as), Madam C.J. Walker (Denitra McDonald), Martin Luther King Tyler Green Team Cleans Up (Clarence Eggleston), Coretta Scott If the grounds around Tyler are Kennedy Center Artists King (Aarianna Scott), March brought a chance for Oprah Winfrey (Shomari the children to show off what they Edwards), Michael Jorlearned in classes brought to us by dan (Trevon Evans) and our Kennedy Center partnership. President Barack Obama Pre-K students finished an eight(Khalil Warren) each apweek math and movement program peared to K. C. They told with visiting Kennedy Center teachK. C. of the contributions er, Ms. Nicholson. They showed to the country at large and their parents how they could turn to the Black Commutheir bodies into different numbers nity specifically each have and make them into symmetrical made. They reminded her and then asymmetrical shapes. They that it took hard work and demonstrated a basic understandsacrifices to make those ing of fractions by jumping in two, gains. The Chorus (Ta- Tyler Green Team Cleans Up and then four, equal parts of a circle. sia Bailey, Dayonna HarKindergarteners and first-graders ris and Aleema Banks) echoed the underlying theme, “Be- starting to look like they have less finished a walk through music hislieve in yourself.” -Meg Brinckman, litter, you can thank the Tyler Green tory – from spirituals to jazz—ending six weeks of classes with visitAmidon-Bowen Elementary School, Team. Tyler received a 401 I St. SW, 202-724-4867. $500 grant from the Wrigley Company Foundation’s Eco-Schools Litter Less Campaign. The goal of the campaign is to increase the student’s understanding of litter issues in their comCapitol Hill Community Foundation munities, and to influence long-term behavior changDonates iPads to Autism Class At Tyler Elementary School, es focusing on consuming the students in Ms. Schneider’s and less, recycling, and reducMs. Manning’s early childhood au- ing waste. Tyler is using Pre-K students Kayden Jensen and Maia Berges make slime tism classes have been busy explor- its grant funds to start the at Ludlow-Taylor Science Night.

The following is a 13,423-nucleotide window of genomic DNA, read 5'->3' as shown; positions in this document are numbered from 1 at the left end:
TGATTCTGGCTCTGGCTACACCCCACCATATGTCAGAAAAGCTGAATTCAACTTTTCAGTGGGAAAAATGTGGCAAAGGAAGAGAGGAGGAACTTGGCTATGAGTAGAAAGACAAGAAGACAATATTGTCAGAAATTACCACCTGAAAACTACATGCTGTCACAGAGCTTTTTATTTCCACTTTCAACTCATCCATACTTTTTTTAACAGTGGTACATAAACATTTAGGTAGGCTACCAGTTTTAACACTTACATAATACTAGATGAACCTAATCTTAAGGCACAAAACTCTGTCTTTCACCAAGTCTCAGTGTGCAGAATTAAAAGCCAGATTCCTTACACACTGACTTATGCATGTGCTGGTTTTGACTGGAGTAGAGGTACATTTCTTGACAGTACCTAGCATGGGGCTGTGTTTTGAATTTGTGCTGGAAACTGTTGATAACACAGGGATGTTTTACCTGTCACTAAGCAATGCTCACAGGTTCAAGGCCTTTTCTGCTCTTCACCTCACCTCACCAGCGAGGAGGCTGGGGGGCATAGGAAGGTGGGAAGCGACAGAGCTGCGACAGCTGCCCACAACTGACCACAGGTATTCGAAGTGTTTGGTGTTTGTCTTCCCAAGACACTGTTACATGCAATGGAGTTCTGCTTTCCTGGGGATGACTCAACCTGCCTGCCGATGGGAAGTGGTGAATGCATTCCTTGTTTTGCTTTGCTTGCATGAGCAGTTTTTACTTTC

Tyler Elementary School News

Peabody Elementary students Thing 1 and Thing 2 (aka Gabriel Mitchell and Henry Snider) give a thumbs up for reading at the Capitol Hill Cluster School’s celebration, held on Dr. Seuss’s birthday, of the 1,000,000-minute winter reading program

ing Kennedy Center jazz artist, Imani Gonzalez.

Atrium Garden

Meanwhile, spring has sprung at our atrium garden. Bulbs bloom, trees flower, and the children are anxiously waiting for their plantings to sprout. -Sara McLean, Ludlow-Taylor ES, 659 G St NE, Washington DC.

Capitol Hill Cluster School Night at the Museum

Cluster School Principal Dawn Clemens. “Our reading challenge was an attempt to encourage kids to read. As they did, they realized just how much fun reading can be.” Many thanks to librarians Sue Bloom, Currie Renwick, and Anne Ledford for leading the effort—and for adding up the millionplus minutes.

Habitat Museum

Each Watkins Elementary second-grader proudly displayed a foot-long model of a natural habitat at the Watkins Habitat Museum in March. Teachers assigned each student a habitat (freshwater bog, grassland, city, mangrove forest, etc.), and students researched the flora and fauna before creating a diorama. The surprisingly varied models, with animals and their shelters, common prey, a water source, and native plants, reflected the students’ innate creativity and their deep curiosity about animals of all ilk, even mudskippers and sea cucumbers.

The Smithsonian’s National Air and Space Museum opened its doors after hours to the Cluster School community on March 1. Parents and grandparents, uncles and aunts, and brothers and sisters enjoyed strolling through strangely dark, quiet, and un-crowded museum galleries and then listening to an astrophysicist who spoke about his work, amazing the students with tales about exploring the universe.